On May 29, 2007, the Supreme Court handed down Ledbetter v. Goodyear Tire & Rubber Col, Inc., – U.S. –, 127 S.Ct. 2162 (2007), a decision favorable to employers and enforcing the timeliness requirements under Title VII for bringing a claim for alleged discriminatory pay. The court ruled that an employer’s decision setting an employee’s pay or raise within an otherwise neutral pay structure was a “discrete act,” triggering the running of the limitations period under Title VII. The plaintiff argued unsuccessfully that the pay claim was always timely because the disparate pay continued and compounded throughout her employment.
The female plaintiff, a former nineteen-year salaried employee for Goodyear, first brought an EEOC charge only a few months before her retirement. She filed suit after her retirement asserting, among others, a claim for Title VII pay discrimination and a claim under the Equal Pay Act. Most of her claims were dismissed on summary judgment, including the Equal Pay Act claim, and a trial was held on her Title VII pay claim. At trial, the plaintiff’s evidence focused on several pay decisions during her employment alleged to be based on discriminatory performance evaluations. She claimed these discriminatory pay decisions continued to keep her pay low throughout her employment. The jury found in favor of the plaintiff and awarded her damages. On appeal, the Eleventh Circuit reversed, finding that the plaintiff’s Title VII claim was untimely except as to the decisions made within the limitations period before her EEOC charge, and that there was no evidence of discrimination regarding such decisions.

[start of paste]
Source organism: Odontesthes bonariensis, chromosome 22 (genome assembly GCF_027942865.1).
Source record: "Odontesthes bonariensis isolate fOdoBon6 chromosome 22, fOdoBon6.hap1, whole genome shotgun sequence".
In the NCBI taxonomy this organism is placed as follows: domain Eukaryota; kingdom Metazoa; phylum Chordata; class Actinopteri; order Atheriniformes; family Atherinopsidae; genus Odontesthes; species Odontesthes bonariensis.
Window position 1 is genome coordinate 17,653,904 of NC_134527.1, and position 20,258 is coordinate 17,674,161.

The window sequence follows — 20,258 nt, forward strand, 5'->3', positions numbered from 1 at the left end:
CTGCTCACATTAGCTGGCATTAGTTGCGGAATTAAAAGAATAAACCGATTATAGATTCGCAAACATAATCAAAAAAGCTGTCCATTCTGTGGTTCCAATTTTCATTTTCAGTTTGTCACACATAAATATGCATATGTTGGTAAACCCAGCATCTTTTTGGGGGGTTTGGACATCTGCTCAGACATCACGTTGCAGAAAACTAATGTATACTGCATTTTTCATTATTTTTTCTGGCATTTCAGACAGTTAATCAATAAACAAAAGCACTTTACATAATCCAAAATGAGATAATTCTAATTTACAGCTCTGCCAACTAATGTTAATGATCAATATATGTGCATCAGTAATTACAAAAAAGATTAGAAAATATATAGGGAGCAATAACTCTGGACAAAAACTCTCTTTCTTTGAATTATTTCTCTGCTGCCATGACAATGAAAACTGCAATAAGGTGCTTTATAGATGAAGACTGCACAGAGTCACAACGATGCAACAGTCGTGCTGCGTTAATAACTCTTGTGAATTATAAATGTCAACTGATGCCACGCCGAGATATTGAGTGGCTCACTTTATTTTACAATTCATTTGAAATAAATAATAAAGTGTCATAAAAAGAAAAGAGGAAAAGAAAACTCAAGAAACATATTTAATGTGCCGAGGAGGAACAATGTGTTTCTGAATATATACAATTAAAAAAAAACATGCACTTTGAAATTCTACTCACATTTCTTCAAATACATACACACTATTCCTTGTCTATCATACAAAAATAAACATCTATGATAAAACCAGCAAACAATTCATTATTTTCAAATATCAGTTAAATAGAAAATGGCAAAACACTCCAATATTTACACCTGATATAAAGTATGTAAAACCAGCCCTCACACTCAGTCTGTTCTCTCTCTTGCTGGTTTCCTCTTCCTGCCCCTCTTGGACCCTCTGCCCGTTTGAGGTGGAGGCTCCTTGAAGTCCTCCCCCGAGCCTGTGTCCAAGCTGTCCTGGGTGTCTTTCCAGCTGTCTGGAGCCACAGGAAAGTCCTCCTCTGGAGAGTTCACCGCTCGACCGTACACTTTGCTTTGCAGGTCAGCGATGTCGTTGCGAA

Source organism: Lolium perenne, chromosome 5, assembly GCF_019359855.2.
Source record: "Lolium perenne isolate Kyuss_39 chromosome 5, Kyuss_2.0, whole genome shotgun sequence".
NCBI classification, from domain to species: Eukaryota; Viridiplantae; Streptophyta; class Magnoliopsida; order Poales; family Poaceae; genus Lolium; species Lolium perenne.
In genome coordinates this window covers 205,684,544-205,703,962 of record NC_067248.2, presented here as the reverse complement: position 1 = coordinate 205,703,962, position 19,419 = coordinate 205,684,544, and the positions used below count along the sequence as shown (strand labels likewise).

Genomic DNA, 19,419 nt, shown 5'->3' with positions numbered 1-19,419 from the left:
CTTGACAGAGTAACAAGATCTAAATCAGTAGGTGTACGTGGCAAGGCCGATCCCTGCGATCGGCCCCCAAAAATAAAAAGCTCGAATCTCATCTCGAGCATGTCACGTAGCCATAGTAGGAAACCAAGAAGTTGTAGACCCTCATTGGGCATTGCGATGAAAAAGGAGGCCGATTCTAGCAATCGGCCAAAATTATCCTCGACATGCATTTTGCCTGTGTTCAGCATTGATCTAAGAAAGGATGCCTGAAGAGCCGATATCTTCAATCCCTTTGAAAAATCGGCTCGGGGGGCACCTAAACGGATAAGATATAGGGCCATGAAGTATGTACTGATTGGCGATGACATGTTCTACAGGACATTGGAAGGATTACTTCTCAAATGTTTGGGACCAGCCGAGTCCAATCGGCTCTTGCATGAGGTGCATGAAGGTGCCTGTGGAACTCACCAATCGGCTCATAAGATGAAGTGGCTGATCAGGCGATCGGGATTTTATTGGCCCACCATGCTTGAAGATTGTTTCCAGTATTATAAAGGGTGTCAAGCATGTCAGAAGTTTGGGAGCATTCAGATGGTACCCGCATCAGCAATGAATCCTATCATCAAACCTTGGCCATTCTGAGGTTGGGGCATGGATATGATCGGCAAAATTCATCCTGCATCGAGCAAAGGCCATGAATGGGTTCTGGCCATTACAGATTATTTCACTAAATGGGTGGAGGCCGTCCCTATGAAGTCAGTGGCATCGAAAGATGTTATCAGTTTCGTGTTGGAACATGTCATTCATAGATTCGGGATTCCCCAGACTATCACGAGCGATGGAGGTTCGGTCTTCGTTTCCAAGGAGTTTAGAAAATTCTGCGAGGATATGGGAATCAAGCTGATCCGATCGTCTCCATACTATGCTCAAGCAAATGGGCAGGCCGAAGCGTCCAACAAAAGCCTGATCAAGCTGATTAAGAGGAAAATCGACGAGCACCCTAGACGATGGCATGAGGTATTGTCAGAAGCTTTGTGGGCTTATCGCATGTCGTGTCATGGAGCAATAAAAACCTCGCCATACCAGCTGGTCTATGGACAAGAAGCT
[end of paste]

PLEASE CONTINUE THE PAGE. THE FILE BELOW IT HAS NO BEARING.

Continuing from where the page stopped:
The Supreme Court heard the case to address the question of the timeliness of pay claims, that is, whether each pay check was a new violation or whether the pay decision was the triggering factor. In finding the pay decision as the relevant, discrete employment action at issue so that the limitations period began with notice of that decision, the Supreme Court distinguished its decision in Bazemore v. Friday, 478 U.S. 385, 106 S.Ct. 3000, 92 L.Ed.2d 315 (1986) (per curiam), which involved a racially discriminatory pay system. The system at issue in Bazemore was created prior to Title VII but continued to be applied thereafter. The Court in Ledbetter explained that Bazemore stood for the “proposition that an employer violates Title VII and triggers a new EEOC charging period whenever the employer issues paychecks using a discriminatory pay structure,” and that “a new Title VII violation does not occur and a new charging period is not triggered when an employer issues paychecks pursuant to a system that is ‘facially nondiscriminatory and neutrally applied.’” 127 S.Ct. 2162, 2174 (U.S. 2007). In Ledbetter, there was no claim or evidence that a discriminatory pay system existed.